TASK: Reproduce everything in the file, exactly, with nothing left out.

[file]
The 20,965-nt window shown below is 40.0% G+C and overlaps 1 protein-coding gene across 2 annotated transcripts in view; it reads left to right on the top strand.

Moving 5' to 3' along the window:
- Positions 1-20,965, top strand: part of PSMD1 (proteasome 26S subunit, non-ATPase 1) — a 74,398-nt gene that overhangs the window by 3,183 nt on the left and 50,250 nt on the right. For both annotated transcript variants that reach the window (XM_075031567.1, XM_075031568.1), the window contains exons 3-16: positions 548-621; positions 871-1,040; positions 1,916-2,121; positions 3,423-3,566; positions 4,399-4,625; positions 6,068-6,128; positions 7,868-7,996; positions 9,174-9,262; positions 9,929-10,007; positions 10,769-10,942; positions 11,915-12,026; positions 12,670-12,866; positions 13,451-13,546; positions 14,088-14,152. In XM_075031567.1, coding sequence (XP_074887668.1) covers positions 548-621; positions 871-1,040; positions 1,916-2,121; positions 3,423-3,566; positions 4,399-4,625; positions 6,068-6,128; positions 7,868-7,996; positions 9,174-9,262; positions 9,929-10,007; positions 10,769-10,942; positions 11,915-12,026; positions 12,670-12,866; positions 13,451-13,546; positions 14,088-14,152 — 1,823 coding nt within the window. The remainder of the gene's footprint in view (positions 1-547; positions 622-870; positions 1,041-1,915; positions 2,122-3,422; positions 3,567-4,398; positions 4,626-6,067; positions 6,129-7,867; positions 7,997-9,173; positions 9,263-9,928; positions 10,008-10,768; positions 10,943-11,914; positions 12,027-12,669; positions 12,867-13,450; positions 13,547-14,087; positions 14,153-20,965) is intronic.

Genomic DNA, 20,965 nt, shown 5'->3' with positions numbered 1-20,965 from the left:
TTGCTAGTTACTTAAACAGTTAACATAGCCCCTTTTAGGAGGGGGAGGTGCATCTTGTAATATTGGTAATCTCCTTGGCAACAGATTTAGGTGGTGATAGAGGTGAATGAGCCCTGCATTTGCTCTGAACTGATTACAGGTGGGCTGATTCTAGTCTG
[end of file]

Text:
The 20,965-nt window shown below is 40.0% G+C and overlaps 1 protein-coding gene across 2 annotated transcripts in view; it reads left to right on the top strand.

Moving 5' to 3' along the window:
- Positions 1-20,965, top strand: part of PSMD1 (proteasome 26S subunit, non-ATPase 1) — a 74,398-nt gene that overhangs the window by 3,183 nt on the left and 50,250 nt on the right. For both annotated transcript variants that reach the window (XM_075031567.1, XM_075031568.1), the window contains exons 3-16: positions 548-621; positions 871-1,040; positions 1,916-2,121; positions 3,423-3,566; positions 4,399-4,625; positions 6,068-6,128; positions 7,868-7,996; positions 9,174-9,262; positions 9,929-10,007; positions 10,769-10,942; positions 11,915-12,026; positions 12,670-12,866; positions 13,451-13,546; positions 14,088-14,152. In XM_075031567.1, coding sequence (XP_074887668.1) covers positions 548-621; positions 871-1,040; positions 1,916-2,121; positions 3,423-3,566; positions 4,399-4,625; positions 6,068-6,128; positions 7,868-7,996; positions 9,174-9,262; positions 9,929-10,007; positions 10,769-10,942; positions 11,915-12,026; positions 12,670-12,866; positions 13,451-13,546; positions 14,088-14,152 — 1,823 coding nt within the window. The remainder of the gene's footprint in view (positions 1-547; positions 622-870; positions 1,041-1,915; positions 2,122-3,422; positions 3,567-4,398; positions 4,626-6,067; positions 6,129-7,867; positions 7,997-9,173; positions 9,263-9,928; positions 10,008-10,768; positions 10,943-11,914; positions 12,027-12,669; positions 12,867-13,450; positions 13,547-14,087; positions 14,153-20,965) is intronic.

Genomic DNA, 20,965 nt, shown 5'->3' with positions numbered 1-20,965 from the left:
TTGCTAGTTACTTAAACAGTTAACATAGCCCCTTTTAGGAGGGGGAGGTGCATCTTGTAATATTGGTAATCTCCTTGGCAACAGATTTAGGTGGTGATAGAGGTGAATGAGCCCTGCATTTGCTCTGAACTGATTACAGGTGGGCTGATTCTAGTCTG